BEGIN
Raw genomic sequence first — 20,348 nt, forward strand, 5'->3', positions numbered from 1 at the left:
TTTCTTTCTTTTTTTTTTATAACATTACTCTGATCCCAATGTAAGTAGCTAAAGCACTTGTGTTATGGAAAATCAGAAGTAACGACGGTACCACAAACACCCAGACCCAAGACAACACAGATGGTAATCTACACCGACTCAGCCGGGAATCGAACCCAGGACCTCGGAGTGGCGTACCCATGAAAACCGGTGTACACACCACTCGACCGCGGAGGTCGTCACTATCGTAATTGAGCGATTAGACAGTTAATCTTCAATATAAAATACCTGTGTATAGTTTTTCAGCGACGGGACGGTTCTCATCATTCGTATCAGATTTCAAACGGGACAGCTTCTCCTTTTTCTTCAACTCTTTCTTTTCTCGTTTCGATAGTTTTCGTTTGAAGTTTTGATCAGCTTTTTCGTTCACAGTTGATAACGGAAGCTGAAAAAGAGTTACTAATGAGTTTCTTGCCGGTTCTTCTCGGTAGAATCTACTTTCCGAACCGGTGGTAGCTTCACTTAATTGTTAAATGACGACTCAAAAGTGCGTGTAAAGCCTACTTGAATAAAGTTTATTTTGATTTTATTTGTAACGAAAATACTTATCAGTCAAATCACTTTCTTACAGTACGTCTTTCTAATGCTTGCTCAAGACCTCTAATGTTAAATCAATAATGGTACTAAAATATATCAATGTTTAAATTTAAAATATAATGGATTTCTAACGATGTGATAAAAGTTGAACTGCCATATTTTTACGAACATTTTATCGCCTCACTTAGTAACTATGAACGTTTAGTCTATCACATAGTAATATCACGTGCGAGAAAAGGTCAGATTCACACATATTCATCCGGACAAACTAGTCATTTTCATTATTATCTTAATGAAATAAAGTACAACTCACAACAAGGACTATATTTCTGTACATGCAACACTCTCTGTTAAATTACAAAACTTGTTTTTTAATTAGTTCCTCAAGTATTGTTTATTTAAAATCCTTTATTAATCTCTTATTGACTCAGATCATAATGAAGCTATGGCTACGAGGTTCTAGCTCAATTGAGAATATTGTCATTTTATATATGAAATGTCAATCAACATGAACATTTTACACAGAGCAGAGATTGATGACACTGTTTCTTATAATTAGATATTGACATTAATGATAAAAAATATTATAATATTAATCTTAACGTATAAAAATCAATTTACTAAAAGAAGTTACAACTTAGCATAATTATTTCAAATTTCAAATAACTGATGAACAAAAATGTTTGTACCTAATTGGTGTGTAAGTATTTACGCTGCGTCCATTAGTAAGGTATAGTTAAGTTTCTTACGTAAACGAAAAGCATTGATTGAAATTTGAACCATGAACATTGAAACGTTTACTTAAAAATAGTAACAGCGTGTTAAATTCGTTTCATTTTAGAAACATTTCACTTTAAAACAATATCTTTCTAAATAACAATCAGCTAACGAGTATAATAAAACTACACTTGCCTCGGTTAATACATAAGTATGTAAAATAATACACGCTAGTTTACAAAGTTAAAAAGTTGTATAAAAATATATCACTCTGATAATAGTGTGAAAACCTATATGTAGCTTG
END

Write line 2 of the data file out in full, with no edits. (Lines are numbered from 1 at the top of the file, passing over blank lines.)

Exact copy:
TTTCTTTCTTTTTTTTTTATAACATTACTCTGATCCCAATGTAAGTAGCTAAAGCACTTGTGTTATGGAAAATCAGAAGTAACGACGGTACCACAAACACCCAGACCCAAGACAACACAGATGGTAATCTACACCGACTCAGCCGGGAATCGAACCCAGGACCTCGGAGTGGCGTACCCATGAAAACCGGTGTACACACCACTCGACCGCGGAGGTCGTCACTATCGTAATTGAGCGATTAGACAGTTAATCTTCAATATAAAATACCTGTGTATAGTTTTTCAGCGACGGGACGGTTCTCATCATTCGTATCAGATTTCAAACGGGACAGCTTCTCCTTTTTCTTCAACTCTTTCTTTTCTCGTTTCGATAGTTTTCGTTTGAAGTTTTGATCAGCTTTTTCGTTCACAGTTGATAACGGAAGCTGAAAAAGAGTTACTAATGAGTTTCTTGCCGGTTCTTCTCGGTAGAATCTACTTTCCGAACCGGTGGTAGCTTCACTTAATTGTTAAATGACGACTCAAAAGTGCGTGTAAAGCCTACTTGAATAAAGTTTATTTTGATTTTATTTGTAACGAAAATACTTATCAGTCAAATCACTTTCTTACAGTACGTCTTTCTAATGCTTGCTCAAGACCTCTAATGTTAAATCAATAATGGTACTAAAATATATCAATGTTTAAATTTAAAATATAATGGATTTCTAACGATGTGATAAAAGTTGAACTGCCATATTTTTACGAACATTTTATCGCCTCACTTAGTAACTATGAACGTTTAGTCTATCACATAGTAATATCACGTGCGAGAAAAGGTCAGATTCACACATATTCATCCGGACAAACTAGTCATTTTCATTATTATCTTAATGAAATAAAGTACAACTCACAACAAGGACTATATTTCTGTACATGCAACACTCTCTGTTAAATTACAAAACTTGTTTTTTAATTAGTTCCTCAAGTATTGTTTATTTAAAATCCTTTATTAATCTCTTATTGACTCAGATCATAATGAAGCTATGGCTACGAGGTTCTAGCTCAATTGAGAATATTGTCATTTTATATATGAAATGTCAATCAACATGAACATTTTACACAGAGCAGAGATTGATGACACTGTTTCTTATAATTAGATATTGACATTAATGATAAAAAATATTATAATATTAATCTTAACGTATAAAAATCAATTTACTAAAAGAAGTTACAACTTAGCATAATTATTTCAAATTTCAAATAACTGATGAACAAAAATGTTTGTACCTAATTGGTGTGTAAGTATTTACGCTGCGTCCATTAGTAAGGTATAGTTAAGTTTCTTACGTAAACGAAAAGCATTGATTGAAATTTGAACCATGAACATTGAAACGTTTACTTAAAAATAGTAACAGCGTGTTAAATTCGTTTCATTTTAGAAACATTTCACTTTAAAACAATATCTTTCTAAATAACAATCAGCTAACGAGTATAATAAAACTACACTTGCCTCGGTTAATACATAAGTATGTAAAATAATACACGCTAGTTTACAAAGTTAAAAAGTTGTATAAAAATATATCACTCTGATAATAGTGTGAAAACCTATATGTAGCTTG